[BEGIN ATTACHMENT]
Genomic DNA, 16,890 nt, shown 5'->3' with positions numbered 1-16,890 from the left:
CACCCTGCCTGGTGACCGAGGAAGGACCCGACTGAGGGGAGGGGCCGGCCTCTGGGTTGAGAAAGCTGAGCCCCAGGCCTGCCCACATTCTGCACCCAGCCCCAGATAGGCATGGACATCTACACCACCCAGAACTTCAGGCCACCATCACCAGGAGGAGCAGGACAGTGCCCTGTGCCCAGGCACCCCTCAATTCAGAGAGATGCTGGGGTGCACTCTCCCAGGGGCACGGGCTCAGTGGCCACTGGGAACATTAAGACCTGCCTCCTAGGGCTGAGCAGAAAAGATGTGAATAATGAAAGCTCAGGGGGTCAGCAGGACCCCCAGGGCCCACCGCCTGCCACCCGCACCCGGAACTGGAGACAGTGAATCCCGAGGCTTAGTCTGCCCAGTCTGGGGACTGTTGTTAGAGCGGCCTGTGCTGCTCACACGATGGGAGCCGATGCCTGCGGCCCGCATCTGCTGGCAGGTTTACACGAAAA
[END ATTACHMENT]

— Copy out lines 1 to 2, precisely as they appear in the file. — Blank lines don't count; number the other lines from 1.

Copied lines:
Genomic DNA, 16,890 nt, shown 5'->3' with positions numbered 1-16,890 from the left:
CACCCTGCCTGGTGACCGAGGAAGGACCCGACTGAGGGGAGGGGCCGGCCTCTGGGTTGAGAAAGCTGAGCCCCAGGCCTGCCCACATTCTGCACCCAGCCCCAGATAGGCATGGACATCTACACCACCCAGAACTTCAGGCCACCATCACCAGGAGGAGCAGGACAGTGCCCTGTGCCCAGGCACCCCTCAATTCAGAGAGATGCTGGGGTGCACTCTCCCAGGGGCACGGGCTCAGTGGCCACTGGGAACATTAAGACCTGCCTCCTAGGGCTGAGCAGAAAAGATGTGAATAATGAAAGCTCAGGGGGTCAGCAGGACCCCCAGGGCCCACCGCCTGCCACCCGCACCCGGAACTGGAGACAGTGAATCCCGAGGCTTAGTCTGCCCAGTCTGGGGACTGTTGTTAGAGCGGCCTGTGCTGCTCACACGATGGGAGCCGATGCCTGCGGCCCGCATCTGCTGGCAGGTTTACACGAAAA